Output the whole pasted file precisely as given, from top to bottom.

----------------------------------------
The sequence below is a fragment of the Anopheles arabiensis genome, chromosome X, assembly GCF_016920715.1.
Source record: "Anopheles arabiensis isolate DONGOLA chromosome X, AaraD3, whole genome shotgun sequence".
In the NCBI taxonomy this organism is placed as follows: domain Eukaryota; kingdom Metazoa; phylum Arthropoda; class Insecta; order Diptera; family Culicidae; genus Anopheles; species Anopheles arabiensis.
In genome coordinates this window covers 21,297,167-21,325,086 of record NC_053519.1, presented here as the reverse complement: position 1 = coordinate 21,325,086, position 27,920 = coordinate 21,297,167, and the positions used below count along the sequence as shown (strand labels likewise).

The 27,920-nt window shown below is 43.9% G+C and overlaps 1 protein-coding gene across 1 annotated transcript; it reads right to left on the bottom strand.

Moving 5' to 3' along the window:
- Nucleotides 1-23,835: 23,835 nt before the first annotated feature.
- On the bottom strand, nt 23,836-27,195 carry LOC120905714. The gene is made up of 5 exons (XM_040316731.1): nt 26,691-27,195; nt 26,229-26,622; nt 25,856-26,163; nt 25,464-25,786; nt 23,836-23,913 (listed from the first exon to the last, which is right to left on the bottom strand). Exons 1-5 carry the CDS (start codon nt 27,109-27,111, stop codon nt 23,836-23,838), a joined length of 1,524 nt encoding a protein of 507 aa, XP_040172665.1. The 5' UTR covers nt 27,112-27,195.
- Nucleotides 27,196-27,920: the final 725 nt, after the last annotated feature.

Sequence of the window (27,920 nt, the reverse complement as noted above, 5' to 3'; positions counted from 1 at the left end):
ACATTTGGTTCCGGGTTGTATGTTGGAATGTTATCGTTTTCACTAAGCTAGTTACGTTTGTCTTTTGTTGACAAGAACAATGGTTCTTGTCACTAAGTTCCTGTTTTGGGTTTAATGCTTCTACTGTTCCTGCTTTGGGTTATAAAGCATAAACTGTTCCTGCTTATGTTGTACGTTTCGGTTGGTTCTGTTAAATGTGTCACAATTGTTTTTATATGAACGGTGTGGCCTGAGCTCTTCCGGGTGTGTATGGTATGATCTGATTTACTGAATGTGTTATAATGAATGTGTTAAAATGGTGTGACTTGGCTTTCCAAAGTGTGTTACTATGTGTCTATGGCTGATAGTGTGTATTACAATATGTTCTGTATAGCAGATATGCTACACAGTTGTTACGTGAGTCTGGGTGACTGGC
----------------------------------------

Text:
The sequence below is a fragment of the Anopheles arabiensis genome, chromosome X, assembly GCF_016920715.1.
Source record: "Anopheles arabiensis isolate DONGOLA chromosome X, AaraD3, whole genome shotgun sequence".
In the NCBI taxonomy this organism is placed as follows: domain Eukaryota; kingdom Metazoa; phylum Arthropoda; class Insecta; order Diptera; family Culicidae; genus Anopheles; species Anopheles arabiensis.
In genome coordinates this window covers 21,297,167-21,325,086 of record NC_053519.1, presented here as the reverse complement: position 1 = coordinate 21,325,086, position 27,920 = coordinate 21,297,167, and the positions used below count along the sequence as shown (strand labels likewise).

The 27,920-nt window shown below is 43.9% G+C and overlaps 1 protein-coding gene across 1 annotated transcript; it reads right to left on the bottom strand.

Moving 5' to 3' along the window:
- Nucleotides 1-23,835: 23,835 nt before the first annotated feature.
- On the bottom strand, nt 23,836-27,195 carry LOC120905714. The gene is made up of 5 exons (XM_040316731.1): nt 26,691-27,195; nt 26,229-26,622; nt 25,856-26,163; nt 25,464-25,786; nt 23,836-23,913 (listed from the first exon to the last, which is right to left on the bottom strand). Exons 1-5 carry the CDS (start codon nt 27,109-27,111, stop codon nt 23,836-23,838), a joined length of 1,524 nt encoding a protein of 507 aa, XP_040172665.1. The 5' UTR covers nt 27,112-27,195.
- Nucleotides 27,196-27,920: the final 725 nt, after the last annotated feature.

Sequence of the window (27,920 nt, the reverse complement as noted above, 5' to 3'; positions counted from 1 at the left end):
ACATTTGGTTCCGGGTTGTATGTTGGAATGTTATCGTTTTCACTAAGCTAGTTACGTTTGTCTTTTGTTGACAAGAACAATGGTTCTTGTCACTAAGTTCCTGTTTTGGGTTTAATGCTTCTACTGTTCCTGCTTTGGGTTATAAAGCATAAACTGTTCCTGCTTATGTTGTACGTTTCGGTTGGTTCTGTTAAATGTGTCACAATTGTTTTTATATGAACGGTGTGGCCTGAGCTCTTCCGGGTGTGTATGGTATGATCTGATTTACTGAATGTGTTATAATGAATGTGTTAAAATGGTGTGACTTGGCTTTCCAAAGTGTGTTACTATGTGTCTATGGCTGATAGTGTGTATTACAATATGTTCTGTATAGCAGATATGCTACACAGTTGTTACGTGAGTCTGGGTGACTGGC